How to Get the £150 Council Tax Rebate
From April, millions of households will get a £150 council tax rebate to help with rising energy costs. Here’s how it works and how you’ll receive it.
Soaring energy bills and an overall rise in the cost of living is hitting households hard, especially those on the lowest incomes. What’s more, in April council tax is due to go up by as much as 5% for some households in England, and the energy price cap will increase yet again.
In an effort to soften the blow, in February the government announced a one-off £150 council tax rebate that will apply to millions of households. This is part of a package of support to help households with the rising cost of living. Here’s what it means for you.
Who is the council tax rebate for?
Households that are in council tax bands A to D will get a £150 council tax rebate. This amounts to 20 million households in England, or four out of every five.
Council tax bands are based on the value of your property when it was assessed, and this helps decide how much council tax you pay.
In England, if you don’t pay council tax because you get local council tax support, you will also be eligible for the rebate if your household is in bands A to D. The same applies if you get a council tax single person discount when you live alone.
Is it for the whole of the UK?
Council tax is a devolved issue, and each country will get funding to put their own measures in place. But the £150 rebate has been matched in Scotland and Wales through similar schemes. In Scotland, 73% of households are expected to receive this support. Northern Ireland has yet to set out how it will use its funding.
If you live in England or Wales and aren’t sure what your council tax band is, you can find out through the government website. If you’re in Scotland, you can use the Scottish Assessors website. Otherwise, check your council tax bill or contact your local council.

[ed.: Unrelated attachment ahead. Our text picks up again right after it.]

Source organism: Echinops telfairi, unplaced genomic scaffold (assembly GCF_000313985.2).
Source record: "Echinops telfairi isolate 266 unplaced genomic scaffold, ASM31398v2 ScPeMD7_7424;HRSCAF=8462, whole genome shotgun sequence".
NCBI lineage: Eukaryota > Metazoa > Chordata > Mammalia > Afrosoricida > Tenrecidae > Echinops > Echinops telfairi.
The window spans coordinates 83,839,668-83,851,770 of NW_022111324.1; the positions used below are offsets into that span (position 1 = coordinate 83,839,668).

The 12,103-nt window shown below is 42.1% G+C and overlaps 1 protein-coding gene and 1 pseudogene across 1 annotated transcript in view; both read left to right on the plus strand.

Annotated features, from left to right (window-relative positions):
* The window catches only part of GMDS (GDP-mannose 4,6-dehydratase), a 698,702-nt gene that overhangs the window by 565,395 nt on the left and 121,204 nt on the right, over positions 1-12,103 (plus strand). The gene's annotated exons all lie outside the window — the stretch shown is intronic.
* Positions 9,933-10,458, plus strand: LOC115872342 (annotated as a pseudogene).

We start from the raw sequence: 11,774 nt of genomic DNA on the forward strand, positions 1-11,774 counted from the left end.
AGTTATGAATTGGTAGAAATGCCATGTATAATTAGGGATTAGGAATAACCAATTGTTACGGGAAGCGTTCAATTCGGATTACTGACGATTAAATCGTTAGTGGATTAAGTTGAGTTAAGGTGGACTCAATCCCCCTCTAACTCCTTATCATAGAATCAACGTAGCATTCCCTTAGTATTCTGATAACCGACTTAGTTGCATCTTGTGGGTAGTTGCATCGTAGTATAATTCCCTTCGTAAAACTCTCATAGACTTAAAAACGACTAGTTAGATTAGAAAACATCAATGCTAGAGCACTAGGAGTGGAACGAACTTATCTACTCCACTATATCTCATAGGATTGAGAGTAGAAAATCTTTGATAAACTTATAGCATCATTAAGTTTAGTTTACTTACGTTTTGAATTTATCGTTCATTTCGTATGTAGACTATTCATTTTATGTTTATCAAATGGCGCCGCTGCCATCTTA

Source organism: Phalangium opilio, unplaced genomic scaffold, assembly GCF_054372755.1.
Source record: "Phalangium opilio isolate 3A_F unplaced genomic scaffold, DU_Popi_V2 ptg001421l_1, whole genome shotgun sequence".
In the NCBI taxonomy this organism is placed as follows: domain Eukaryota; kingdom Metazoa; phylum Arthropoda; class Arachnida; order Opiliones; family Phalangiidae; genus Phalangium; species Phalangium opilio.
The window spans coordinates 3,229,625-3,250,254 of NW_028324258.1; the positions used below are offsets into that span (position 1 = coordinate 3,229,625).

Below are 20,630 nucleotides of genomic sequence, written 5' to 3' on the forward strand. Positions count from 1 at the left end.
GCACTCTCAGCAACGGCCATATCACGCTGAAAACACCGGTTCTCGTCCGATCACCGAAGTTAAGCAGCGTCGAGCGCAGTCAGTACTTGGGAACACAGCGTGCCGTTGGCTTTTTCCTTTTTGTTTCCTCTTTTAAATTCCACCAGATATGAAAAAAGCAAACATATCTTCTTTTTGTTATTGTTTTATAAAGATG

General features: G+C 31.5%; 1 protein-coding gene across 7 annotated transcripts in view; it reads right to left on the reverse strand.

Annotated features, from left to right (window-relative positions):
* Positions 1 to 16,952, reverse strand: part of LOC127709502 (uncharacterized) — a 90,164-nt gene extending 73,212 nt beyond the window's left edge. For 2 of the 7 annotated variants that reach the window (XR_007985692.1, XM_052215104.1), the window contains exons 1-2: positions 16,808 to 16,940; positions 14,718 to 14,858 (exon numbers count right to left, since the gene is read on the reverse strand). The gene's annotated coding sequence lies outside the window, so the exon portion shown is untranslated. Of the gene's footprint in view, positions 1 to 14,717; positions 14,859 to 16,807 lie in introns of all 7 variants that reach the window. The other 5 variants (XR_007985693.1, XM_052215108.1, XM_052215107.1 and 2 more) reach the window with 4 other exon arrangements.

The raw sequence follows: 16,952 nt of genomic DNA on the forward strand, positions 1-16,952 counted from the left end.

It’s not just for homeowners
According to the government, 95% of rented properties in England will receive the rebate. So if you rent and are responsible for paying the council tax, the rebate applies to you as well.
But this also means that if council tax is included in your rent and your landlord pays the bill, there is no guarantee that any rebate would be passed on to you by your landlord. And renters in houses in multiple occupation (HMO) that fall into council tax bands E to H are unlikely to be eligible for the rebate either.
» MORE: How council tax works
What if your household isn’t in bands A to D?
You may still receive the rebate or other help if you’re outside bands A to D.
If you’re in Wales or Scotland, whatever band your household is in, if you get a discount on your council tax through a council tax reduction scheme, you will receive the £150 rebate.
In England, local councils have been given a discretionary fund totalling £144 million for vulnerable households on low incomes in bands E to H who aren’t eligible for the rebate. How this will work will depend on the local council, but you may need to apply to receive money from this fund.